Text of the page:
Try this quick quiz: There’s a mountainous region in which some 90 percent of the population is of a different ethnicity, religious tradition, culture, history, and language than the ruling government. They desperately desire autonomy and fear that their own culture is being deliberately and systematically obliterated by the majority rulers. Repression is pervasive. Resistance means imprisonment and torture. Thousands have died. Is this a) the place Clinton last night so eloquently exhorted us to assist by bombing the crap out of? Or b) Tibet–which Clinton won’t touch with a barge pole lest the Chinese oppressors get snitty? Here’s my token, paltry, rather unheartfelt defense of the Serbs: They aren’t stupid or blind–they can see the double standards in Western foreign policy. They didn’t want Yugoslavia to disintegrate, and when Germany jumped in and recognized Croatia, what they perceived was Germans trying to assert the hegemony in the region that they’d lost in World War II. Now they see Westerners all too ready to carve off another piece of their country.
So, can you hold together a nation in which various ethnicities feel themselves so bitterly at odds? The United States is committed to doing that in China and in Iraq and in most of Africa. The Timorese never got much of a hearing after their invasion and violent repression by Indonesia. The Eritreans had to fight a lonely war for 30-plus years to undo their coupling with Ethiopia and no one sent cruise missiles. It seems to me we’re all for self-determination so long as it doesn’t miff the Chinese, or offend the Saudis, or otherwise inconvenience corporations trying to make a buck in the global marketplace. Having said all that, I think Clinton’s speech last night was good: one of the best he’s ever done. It would be good if he could harness some of that persuasive ability to do some real leadership on domestic issues, instead of always taking a poll to see what’s a safe sell and ending up with these teeny weeny little initiatives.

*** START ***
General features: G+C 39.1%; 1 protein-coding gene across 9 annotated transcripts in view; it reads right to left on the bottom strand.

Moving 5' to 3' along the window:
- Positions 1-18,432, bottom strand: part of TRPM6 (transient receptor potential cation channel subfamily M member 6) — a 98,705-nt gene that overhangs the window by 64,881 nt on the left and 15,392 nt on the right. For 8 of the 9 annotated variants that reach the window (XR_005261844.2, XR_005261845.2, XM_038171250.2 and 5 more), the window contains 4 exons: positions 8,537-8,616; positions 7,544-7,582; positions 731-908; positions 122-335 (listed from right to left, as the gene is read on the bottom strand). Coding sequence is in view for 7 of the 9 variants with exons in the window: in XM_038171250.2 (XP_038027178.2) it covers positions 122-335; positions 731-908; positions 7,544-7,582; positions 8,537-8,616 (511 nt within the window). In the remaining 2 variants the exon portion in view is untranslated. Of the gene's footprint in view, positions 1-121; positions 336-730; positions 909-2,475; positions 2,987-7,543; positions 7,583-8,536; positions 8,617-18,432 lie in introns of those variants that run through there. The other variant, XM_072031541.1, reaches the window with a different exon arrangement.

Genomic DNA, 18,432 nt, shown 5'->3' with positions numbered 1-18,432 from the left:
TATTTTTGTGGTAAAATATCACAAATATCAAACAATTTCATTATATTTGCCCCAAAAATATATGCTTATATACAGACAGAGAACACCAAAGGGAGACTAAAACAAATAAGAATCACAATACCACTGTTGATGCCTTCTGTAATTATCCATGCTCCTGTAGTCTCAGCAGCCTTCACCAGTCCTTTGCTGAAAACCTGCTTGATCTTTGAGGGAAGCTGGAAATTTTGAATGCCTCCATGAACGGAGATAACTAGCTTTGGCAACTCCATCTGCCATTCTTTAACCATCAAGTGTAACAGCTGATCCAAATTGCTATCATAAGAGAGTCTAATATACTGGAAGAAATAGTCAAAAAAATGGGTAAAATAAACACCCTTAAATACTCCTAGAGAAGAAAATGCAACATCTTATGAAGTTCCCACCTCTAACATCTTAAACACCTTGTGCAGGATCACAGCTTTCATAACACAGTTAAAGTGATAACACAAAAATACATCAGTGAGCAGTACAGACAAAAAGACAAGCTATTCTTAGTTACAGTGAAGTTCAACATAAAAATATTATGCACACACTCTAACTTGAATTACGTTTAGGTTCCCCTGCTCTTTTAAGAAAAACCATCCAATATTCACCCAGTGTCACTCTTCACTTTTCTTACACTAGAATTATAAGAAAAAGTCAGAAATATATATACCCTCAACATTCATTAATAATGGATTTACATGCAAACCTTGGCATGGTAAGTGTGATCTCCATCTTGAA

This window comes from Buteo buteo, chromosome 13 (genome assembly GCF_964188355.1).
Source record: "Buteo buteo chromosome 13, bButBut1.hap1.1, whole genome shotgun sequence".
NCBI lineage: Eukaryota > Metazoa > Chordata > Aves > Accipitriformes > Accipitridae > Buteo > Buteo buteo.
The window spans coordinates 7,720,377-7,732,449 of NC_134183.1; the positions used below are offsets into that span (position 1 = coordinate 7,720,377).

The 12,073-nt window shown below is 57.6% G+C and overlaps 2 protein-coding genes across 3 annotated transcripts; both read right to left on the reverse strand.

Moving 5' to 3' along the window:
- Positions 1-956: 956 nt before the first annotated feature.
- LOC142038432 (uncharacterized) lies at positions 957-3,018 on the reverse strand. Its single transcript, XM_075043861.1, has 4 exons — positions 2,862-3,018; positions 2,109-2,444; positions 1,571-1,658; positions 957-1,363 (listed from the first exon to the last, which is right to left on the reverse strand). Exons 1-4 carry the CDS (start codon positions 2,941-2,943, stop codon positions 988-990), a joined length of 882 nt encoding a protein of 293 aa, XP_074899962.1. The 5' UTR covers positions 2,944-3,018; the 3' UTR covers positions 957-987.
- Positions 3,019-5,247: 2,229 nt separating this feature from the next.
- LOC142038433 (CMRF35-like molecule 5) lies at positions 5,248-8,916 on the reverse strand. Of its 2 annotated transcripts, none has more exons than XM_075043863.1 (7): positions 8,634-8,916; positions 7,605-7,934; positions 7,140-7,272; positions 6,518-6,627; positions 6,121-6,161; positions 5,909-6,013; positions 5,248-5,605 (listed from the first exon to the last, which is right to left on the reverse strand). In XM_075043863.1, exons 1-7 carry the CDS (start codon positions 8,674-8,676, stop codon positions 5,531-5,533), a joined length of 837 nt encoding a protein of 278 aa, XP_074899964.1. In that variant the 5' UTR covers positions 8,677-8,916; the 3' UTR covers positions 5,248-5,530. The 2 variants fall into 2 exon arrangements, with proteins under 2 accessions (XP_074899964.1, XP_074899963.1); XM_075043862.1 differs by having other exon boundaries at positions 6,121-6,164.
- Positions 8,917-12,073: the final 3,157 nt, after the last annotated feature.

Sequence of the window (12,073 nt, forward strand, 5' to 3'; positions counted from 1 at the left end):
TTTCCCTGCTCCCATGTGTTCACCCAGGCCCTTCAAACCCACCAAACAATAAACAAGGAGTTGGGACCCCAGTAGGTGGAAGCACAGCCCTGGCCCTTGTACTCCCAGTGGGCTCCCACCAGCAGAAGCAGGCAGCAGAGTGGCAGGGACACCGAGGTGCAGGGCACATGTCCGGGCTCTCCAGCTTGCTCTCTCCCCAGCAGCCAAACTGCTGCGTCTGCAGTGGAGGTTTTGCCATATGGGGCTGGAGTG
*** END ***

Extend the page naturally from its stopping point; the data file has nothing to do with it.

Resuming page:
I had a vision of him making a speech to the nation about why the United States needs universal health insurance–single-payer and yes, damn it, government-run. I dream of him really getting out there and sticking it to the insurance companies the way he stuck it to the Serbs. Surely we’ve all had time now to see what a crock those companies were peddling with their ‘93 offensive. We should be so lucky as to suffer the big-brotherly, nanny-state oppressions of the Canadians and the Aussies. Last time my mother visited us from Sydney, she got ill and needed antibiotics. They cost $72. She gasped at the price and said she was going to keep the receipt to give her friends back home a shock. (In Australia, the health system is paid for by a tax levy of about 1 or 2 percent.) Having been here a while, I haughtily responded, “Someone has to pay for it, even in Australia.” My mother replied calmly: “Yes, in Australia we all do. And those who’ve got more, pay more.”
Thanks, Mum, for reminding me.